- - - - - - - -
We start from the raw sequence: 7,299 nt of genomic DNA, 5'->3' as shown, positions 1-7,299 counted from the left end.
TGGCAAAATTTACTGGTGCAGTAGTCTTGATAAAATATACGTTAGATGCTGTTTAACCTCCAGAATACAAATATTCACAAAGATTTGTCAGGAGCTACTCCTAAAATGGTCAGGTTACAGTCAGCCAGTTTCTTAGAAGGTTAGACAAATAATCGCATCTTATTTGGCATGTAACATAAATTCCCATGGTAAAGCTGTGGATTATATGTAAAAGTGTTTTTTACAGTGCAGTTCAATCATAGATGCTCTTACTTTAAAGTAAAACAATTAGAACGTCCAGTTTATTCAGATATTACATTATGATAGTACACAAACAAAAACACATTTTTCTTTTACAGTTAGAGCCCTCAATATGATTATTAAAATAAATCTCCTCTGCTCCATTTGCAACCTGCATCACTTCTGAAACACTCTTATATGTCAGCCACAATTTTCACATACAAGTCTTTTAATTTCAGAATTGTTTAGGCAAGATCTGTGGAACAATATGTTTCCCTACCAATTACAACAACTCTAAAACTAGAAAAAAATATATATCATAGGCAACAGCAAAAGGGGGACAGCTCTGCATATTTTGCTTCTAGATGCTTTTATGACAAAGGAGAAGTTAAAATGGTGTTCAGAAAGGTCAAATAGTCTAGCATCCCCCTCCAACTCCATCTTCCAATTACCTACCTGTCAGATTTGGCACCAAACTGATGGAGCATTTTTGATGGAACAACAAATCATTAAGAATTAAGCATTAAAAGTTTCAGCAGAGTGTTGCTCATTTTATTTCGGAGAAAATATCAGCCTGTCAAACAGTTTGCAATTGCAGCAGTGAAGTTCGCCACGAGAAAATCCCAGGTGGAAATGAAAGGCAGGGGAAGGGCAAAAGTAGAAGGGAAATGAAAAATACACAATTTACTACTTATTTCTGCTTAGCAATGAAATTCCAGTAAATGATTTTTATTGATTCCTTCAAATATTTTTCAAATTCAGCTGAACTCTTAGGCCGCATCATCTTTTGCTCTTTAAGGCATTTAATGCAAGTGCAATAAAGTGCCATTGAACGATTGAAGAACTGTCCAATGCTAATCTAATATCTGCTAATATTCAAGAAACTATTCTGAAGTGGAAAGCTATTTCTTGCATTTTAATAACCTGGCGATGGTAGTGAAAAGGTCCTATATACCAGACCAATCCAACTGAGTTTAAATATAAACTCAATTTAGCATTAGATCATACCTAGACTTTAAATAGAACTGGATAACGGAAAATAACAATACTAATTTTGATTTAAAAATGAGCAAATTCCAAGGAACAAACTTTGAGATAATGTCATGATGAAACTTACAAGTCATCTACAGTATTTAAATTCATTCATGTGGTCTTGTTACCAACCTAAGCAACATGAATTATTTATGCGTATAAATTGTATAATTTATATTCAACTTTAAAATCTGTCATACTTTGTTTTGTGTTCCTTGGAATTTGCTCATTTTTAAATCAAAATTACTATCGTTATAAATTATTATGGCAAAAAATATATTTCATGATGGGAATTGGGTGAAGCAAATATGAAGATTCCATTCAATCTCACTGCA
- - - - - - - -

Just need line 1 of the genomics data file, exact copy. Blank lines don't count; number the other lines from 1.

We start from the raw sequence: 7,299 nt of genomic DNA, 5'->3' as shown, positions 1-7,299 counted from the left end.